July 29th, 2016

Writing a book takes HOW LONG NOW?

Kelly Harms

Small harms photo“But Kelly, why did you wait three years between books?”

Three. Long. Years.

That’s how long I went between publishing my first book, THE GOOD LUCK GIRLS OF SHIPWRECK LANE, and the one coming out now, THE MATCHMAKERS OF MINNOW BAY.

Not because my publisher jerked me around—they’ve been wonderful. Not because of an agent switch—do not be crazy. Not because I wasn’t writing. I was writing. Because three years is how long it took to bring my absolute best to press. And I’m here to tell you, no amount of self-flagellation was going to change that. Trust me, I tried.
In that time I wrote two really really crappy first drafts of other books. The ideas had no legs, the characters had no eyes, and the settings had no heart. I was writing, and I was learning, but I wasn’t making a book.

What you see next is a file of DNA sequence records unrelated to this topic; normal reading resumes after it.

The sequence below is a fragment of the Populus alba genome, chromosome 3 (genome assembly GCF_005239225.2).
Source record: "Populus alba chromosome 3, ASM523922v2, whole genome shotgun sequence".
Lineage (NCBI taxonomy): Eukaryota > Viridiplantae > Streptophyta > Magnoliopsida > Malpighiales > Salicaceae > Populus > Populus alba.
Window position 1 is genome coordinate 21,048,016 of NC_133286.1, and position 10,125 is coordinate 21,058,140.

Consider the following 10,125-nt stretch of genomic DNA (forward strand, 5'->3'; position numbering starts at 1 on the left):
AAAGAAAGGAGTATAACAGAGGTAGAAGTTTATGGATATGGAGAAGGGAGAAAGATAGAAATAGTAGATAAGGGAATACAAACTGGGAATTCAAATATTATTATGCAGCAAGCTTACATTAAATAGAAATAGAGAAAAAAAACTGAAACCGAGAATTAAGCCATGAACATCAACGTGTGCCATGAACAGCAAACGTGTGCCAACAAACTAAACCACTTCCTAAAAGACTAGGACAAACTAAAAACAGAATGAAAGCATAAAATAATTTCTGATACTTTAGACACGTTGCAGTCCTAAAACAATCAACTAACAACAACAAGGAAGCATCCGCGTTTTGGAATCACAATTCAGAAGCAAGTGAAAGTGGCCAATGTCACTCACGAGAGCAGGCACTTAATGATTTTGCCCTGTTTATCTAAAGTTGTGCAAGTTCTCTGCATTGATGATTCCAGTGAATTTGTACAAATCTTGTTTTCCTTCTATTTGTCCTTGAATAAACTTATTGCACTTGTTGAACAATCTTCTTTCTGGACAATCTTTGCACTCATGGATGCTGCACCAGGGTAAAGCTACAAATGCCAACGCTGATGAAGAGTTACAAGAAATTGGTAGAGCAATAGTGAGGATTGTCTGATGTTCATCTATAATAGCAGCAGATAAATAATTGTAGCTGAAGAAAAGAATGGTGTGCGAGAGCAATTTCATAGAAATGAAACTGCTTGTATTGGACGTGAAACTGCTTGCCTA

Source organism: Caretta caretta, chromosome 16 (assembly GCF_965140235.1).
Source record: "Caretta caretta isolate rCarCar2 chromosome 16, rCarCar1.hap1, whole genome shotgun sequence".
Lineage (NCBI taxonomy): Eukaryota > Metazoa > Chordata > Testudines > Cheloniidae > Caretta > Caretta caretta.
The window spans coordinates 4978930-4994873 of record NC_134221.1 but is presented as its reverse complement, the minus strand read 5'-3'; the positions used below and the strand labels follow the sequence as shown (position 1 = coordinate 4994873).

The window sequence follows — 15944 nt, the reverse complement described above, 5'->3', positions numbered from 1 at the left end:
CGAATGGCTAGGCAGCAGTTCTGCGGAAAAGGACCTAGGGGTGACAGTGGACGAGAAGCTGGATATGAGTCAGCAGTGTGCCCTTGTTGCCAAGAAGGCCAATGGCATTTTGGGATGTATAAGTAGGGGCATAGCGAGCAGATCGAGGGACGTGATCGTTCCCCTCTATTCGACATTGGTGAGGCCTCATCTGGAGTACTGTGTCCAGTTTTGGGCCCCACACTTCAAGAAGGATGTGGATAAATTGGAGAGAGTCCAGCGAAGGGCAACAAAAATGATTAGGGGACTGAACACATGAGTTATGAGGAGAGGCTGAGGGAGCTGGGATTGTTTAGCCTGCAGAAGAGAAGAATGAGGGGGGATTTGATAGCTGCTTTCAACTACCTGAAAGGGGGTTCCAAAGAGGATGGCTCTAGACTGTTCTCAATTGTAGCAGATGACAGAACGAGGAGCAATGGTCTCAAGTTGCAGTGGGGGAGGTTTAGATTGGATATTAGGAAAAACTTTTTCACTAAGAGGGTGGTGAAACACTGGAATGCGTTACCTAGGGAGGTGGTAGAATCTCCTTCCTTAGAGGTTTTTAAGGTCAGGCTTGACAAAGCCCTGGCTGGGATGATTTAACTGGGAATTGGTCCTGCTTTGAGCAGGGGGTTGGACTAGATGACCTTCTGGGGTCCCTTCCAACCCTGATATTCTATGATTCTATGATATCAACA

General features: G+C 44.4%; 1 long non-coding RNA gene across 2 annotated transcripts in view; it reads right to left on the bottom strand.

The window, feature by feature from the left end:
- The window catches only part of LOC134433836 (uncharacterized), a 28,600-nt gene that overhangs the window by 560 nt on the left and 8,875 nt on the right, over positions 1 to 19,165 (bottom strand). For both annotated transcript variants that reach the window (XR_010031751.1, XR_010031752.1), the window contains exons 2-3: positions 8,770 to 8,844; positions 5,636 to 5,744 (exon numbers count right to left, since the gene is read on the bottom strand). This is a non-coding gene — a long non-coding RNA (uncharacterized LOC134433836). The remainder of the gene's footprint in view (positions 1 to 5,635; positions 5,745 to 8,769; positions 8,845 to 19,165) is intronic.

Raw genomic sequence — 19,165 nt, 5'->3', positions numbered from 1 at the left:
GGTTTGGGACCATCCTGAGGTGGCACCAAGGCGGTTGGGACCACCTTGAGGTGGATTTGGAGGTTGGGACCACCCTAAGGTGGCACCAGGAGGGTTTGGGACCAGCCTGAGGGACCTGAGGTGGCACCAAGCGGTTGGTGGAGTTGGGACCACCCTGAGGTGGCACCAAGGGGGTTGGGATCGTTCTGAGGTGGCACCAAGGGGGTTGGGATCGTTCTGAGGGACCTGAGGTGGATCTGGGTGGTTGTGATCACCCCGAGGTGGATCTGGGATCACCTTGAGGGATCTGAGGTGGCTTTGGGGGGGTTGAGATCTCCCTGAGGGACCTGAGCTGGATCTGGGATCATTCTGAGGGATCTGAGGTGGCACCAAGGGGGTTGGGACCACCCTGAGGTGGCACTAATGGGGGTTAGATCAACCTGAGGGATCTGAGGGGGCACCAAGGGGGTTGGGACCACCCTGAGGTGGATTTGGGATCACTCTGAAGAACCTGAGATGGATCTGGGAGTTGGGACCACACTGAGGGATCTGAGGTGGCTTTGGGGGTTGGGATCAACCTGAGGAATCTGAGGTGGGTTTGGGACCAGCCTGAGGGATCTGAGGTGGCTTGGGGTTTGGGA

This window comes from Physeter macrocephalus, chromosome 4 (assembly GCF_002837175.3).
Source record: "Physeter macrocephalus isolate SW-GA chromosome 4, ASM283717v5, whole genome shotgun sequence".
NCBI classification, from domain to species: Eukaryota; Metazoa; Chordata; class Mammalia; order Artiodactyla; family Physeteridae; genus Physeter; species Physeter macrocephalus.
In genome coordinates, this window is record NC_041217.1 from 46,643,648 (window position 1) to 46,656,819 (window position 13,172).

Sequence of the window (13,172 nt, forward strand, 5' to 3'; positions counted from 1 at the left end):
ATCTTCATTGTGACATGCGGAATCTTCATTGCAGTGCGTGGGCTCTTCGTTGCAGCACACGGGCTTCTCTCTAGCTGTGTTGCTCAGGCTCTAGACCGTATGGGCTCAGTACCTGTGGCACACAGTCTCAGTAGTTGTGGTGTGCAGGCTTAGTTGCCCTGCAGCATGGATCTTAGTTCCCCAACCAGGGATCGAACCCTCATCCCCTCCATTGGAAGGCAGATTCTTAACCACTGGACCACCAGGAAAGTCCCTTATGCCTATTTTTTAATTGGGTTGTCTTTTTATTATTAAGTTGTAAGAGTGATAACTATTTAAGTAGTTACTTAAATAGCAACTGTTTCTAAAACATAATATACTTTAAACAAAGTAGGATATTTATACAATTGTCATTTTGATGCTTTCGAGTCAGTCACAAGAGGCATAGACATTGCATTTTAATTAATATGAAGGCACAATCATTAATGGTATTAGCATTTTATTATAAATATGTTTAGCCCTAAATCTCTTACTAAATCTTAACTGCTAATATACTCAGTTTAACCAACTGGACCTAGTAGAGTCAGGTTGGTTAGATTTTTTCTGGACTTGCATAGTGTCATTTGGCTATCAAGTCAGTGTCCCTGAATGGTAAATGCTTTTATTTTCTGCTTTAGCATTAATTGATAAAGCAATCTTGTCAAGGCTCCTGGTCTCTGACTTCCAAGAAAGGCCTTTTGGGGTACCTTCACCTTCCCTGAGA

In that time I got divorced from a very sad marriage. I cried a lot; I tried to put on a brave face. I gave myself pep talks about being better off on my own that I didn’t quite believe. I was surviving, but I wasn’t making a book.

I took care of a beautiful baby who became a beautiful toddler and then a beautiful kid. I showed him enough love for seven parents. I fed him organic quinoa which was probably unnecessary. I was a making a great human, but I wasn’t making a book.

I said goodbye to my father, who died of liver cancer. I cried a lot and didn’t even try for a brave face. I kept my mom close and hurt when she hurt, and then over time started to feel better. But I wasn’t making a book.